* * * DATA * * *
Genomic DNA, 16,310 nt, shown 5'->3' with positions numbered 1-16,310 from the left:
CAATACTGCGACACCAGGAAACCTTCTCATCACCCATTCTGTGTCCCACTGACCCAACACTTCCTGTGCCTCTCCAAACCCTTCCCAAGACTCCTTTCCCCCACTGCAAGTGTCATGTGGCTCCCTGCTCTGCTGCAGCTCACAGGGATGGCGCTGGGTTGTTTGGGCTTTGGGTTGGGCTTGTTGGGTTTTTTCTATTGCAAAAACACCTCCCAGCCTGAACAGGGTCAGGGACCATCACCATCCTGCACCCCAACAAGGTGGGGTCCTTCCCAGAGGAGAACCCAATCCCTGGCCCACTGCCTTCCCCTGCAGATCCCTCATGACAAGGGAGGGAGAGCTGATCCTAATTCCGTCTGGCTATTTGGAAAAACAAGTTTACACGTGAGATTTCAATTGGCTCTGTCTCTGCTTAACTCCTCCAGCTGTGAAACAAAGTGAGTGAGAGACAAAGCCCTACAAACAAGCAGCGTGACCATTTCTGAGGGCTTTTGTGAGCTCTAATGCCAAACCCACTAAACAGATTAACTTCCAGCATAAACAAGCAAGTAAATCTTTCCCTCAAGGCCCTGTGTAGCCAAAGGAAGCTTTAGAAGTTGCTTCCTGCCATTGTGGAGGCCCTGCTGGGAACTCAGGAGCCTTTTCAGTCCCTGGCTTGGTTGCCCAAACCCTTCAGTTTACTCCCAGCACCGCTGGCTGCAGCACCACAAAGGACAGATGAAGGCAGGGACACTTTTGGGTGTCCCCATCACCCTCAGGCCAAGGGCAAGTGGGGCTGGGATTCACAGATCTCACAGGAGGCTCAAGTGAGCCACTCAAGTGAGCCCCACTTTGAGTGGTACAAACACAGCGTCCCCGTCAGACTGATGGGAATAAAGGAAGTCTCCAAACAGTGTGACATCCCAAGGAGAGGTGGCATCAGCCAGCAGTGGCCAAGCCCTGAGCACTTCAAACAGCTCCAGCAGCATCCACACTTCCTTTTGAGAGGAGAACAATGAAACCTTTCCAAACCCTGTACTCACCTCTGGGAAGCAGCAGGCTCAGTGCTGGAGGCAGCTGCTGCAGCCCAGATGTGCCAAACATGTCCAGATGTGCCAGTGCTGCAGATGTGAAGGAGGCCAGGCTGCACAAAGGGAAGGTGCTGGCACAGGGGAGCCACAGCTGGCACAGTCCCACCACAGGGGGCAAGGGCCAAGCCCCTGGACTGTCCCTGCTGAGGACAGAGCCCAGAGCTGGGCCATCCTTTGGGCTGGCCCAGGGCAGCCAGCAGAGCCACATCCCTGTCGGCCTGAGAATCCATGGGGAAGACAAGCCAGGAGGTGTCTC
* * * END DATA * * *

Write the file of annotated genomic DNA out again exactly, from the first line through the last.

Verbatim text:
Genomic DNA, 16,310 nt, shown 5'->3' with positions numbered 1-16,310 from the left:
CAATACTGCGACACCAGGAAACCTTCTCATCACCCATTCTGTGTCCCACTGACCCAACACTTCCTGTGCCTCTCCAAACCCTTCCCAAGACTCCTTTCCCCCACTGCAAGTGTCATGTGGCTCCCTGCTCTGCTGCAGCTCACAGGGATGGCGCTGGGTTGTTTGGGCTTTGGGTTGGGCTTGTTGGGTTTTTTCTATTGCAAAAACACCTCCCAGCCTGAACAGGGTCAGGGACCATCACCATCCTGCACCCCAACAAGGTGGGGTCCTTCCCAGAGGAGAACCCAATCCCTGGCCCACTGCCTTCCCCTGCAGATCCCTCATGACAAGGGAGGGAGAGCTGATCCTAATTCCGTCTGGCTATTTGGAAAAACAAGTTTACACGTGAGATTTCAATTGGCTCTGTCTCTGCTTAACTCCTCCAGCTGTGAAACAAAGTGAGTGAGAGACAAAGCCCTACAAACAAGCAGCGTGACCATTTCTGAGGGCTTTTGTGAGCTCTAATGCCAAACCCACTAAACAGATTAACTTCCAGCATAAACAAGCAAGTAAATCTTTCCCTCAAGGCCCTGTGTAGCCAAAGGAAGCTTTAGAAGTTGCTTCCTGCCATTGTGGAGGCCCTGCTGGGAACTCAGGAGCCTTTTCAGTCCCTGGCTTGGTTGCCCAAACCCTTCAGTTTACTCCCAGCACCGCTGGCTGCAGCACCACAAAGGACAGATGAAGGCAGGGACACTTTTGGGTGTCCCCATCACCCTCAGGCCAAGGGCAAGTGGGGCTGGGATTCACAGATCTCACAGGAGGCTCAAGTGAGCCACTCAAGTGAGCCCCACTTTGAGTGGTACAAACACAGCGTCCCCGTCAGACTGATGGGAATAAAGGAAGTCTCCAAACAGTGTGACATCCCAAGGAGAGGTGGCATCAGCCAGCAGTGGCCAAGCCCTGAGCACTTCAAACAGCTCCAGCAGCATCCACACTTCCTTTTGAGAGGAGAACAATGAAACCTTTCCAAACCCTGTACTCACCTCTGGGAAGCAGCAGGCTCAGTGCTGGAGGCAGCTGCTGCAGCCCAGATGTGCCAAACATGTCCAGATGTGCCAGTGCTGCAGATGTGAAGGAGGCCAGGCTGCACAAAGGGAAGGTGCTGGCACAGGGGAGCCACAGCTGGCACAGTCCCACCACAGGGGGCAAGGGCCAAGCCCCTGGACTGTCCCTGCTGAGGACAGAGCCCAGAGCTGGGCCATCCTTTGGGCTGGCCCAGGGCAGCCAGCAGAGCCACATCCCTGTCGGCCTGAGAATCCATGGGGAAGACAAGCCAGGAGGTGTCTC